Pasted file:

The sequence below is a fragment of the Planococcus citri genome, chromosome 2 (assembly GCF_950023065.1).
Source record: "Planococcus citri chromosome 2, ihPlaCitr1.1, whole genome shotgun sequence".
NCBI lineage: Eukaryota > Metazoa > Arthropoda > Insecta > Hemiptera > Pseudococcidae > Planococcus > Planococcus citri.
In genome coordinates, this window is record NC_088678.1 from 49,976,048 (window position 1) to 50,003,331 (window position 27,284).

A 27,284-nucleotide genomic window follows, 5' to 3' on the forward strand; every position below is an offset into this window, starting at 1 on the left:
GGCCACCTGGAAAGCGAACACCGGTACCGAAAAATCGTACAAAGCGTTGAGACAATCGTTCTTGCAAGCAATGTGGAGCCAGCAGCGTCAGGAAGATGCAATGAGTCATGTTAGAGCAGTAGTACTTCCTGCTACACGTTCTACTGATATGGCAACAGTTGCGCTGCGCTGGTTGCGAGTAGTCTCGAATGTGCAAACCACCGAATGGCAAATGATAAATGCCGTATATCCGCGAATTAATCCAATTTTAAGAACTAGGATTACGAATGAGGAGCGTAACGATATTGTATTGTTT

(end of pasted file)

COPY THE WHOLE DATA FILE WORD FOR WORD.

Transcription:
The sequence below is a fragment of the Planococcus citri genome, chromosome 2 (assembly GCF_950023065.1).
Source record: "Planococcus citri chromosome 2, ihPlaCitr1.1, whole genome shotgun sequence".
NCBI lineage: Eukaryota > Metazoa > Arthropoda > Insecta > Hemiptera > Pseudococcidae > Planococcus > Planococcus citri.
In genome coordinates, this window is record NC_088678.1 from 49,976,048 (window position 1) to 50,003,331 (window position 27,284).

A 27,284-nucleotide genomic window follows, 5' to 3' on the forward strand; every position below is an offset into this window, starting at 1 on the left:
GGCCACCTGGAAAGCGAACACCGGTACCGAAAAATCGTACAAAGCGTTGAGACAATCGTTCTTGCAAGCAATGTGGAGCCAGCAGCGTCAGGAAGATGCAATGAGTCATGTTAGAGCAGTAGTACTTCCTGCTACACGTTCTACTGATATGGCAACAGTTGCGCTGCGCTGGTTGCGAGTAGTCTCGAATGTGCAAACCACCGAATGGCAAATGATAAATGCCGTATATCCGCGAATTAATCCAATTTTAAGAACTAGGATTACGAATGAGGAGCGTAACGATATTGTATTGTTT